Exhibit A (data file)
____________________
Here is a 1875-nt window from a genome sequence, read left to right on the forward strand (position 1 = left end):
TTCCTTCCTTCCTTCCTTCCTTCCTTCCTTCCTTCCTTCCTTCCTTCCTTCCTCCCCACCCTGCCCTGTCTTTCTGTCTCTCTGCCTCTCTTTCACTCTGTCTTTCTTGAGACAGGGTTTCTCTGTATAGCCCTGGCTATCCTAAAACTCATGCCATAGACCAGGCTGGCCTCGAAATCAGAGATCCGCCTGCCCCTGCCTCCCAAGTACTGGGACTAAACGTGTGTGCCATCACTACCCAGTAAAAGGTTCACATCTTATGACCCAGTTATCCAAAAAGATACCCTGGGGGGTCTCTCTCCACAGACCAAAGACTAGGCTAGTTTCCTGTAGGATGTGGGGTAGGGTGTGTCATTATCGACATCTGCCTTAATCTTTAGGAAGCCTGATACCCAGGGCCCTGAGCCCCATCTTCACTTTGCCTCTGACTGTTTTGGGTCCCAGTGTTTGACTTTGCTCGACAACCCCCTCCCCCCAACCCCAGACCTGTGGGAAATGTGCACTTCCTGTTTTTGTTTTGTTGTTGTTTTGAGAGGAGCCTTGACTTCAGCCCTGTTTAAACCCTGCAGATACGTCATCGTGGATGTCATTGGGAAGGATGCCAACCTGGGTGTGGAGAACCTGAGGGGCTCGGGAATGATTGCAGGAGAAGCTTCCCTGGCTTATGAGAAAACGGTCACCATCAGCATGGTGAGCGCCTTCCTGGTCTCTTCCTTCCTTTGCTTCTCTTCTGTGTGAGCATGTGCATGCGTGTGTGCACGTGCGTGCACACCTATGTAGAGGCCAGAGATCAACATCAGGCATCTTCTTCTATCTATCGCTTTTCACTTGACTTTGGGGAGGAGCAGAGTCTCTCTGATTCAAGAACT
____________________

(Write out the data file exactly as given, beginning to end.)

Here is a 1875-nt window from a genome sequence, read left to right on the forward strand (position 1 = left end):
TTCCTTCCTTCCTTCCTTCCTTCCTTCCTTCCTTCCTTCCTTCCTTCCTTCCTCCCCACCCTGCCCTGTCTTTCTGTCTCTCTGCCTCTCTTTCACTCTGTCTTTCTTGAGACAGGGTTTCTCTGTATAGCCCTGGCTATCCTAAAACTCATGCCATAGACCAGGCTGGCCTCGAAATCAGAGATCCGCCTGCCCCTGCCTCCCAAGTACTGGGACTAAACGTGTGTGCCATCACTACCCAGTAAAAGGTTCACATCTTATGACCCAGTTATCCAAAAAGATACCCTGGGGGGTCTCTCTCCACAGACCAAAGACTAGGCTAGTTTCCTGTAGGATGTGGGGTAGGGTGTGTCATTATCGACATCTGCCTTAATCTTTAGGAAGCCTGATACCCAGGGCCCTGAGCCCCATCTTCACTTTGCCTCTGACTGTTTTGGGTCCCAGTGTTTGACTTTGCTCGACAACCCCCTCCCCCCAACCCCAGACCTGTGGGAAATGTGCACTTCCTGTTTTTGTTTTGTTGTTGTTTTGAGAGGAGCCTTGACTTCAGCCCTGTTTAAACCCTGCAGATACGTCATCGTGGATGTCATTGGGAAGGATGCCAACCTGGGTGTGGAGAACCTGAGGGGCTCGGGAATGATTGCAGGAGAAGCTTCCCTGGCTTATGAGAAAACGGTCACCATCAGCATGGTGAGCGCCTTCCTGGTCTCTTCCTTCCTTTGCTTCTCTTCTGTGTGAGCATGTGCATGCGTGTGTGCACGTGCGTGCACACCTATGTAGAGGCCAGAGATCAACATCAGGCATCTTCTTCTATCTATCGCTTTTCACTTGACTTTGGGGAGGAGCAGAGTCTCTCTGATTCAAGAACT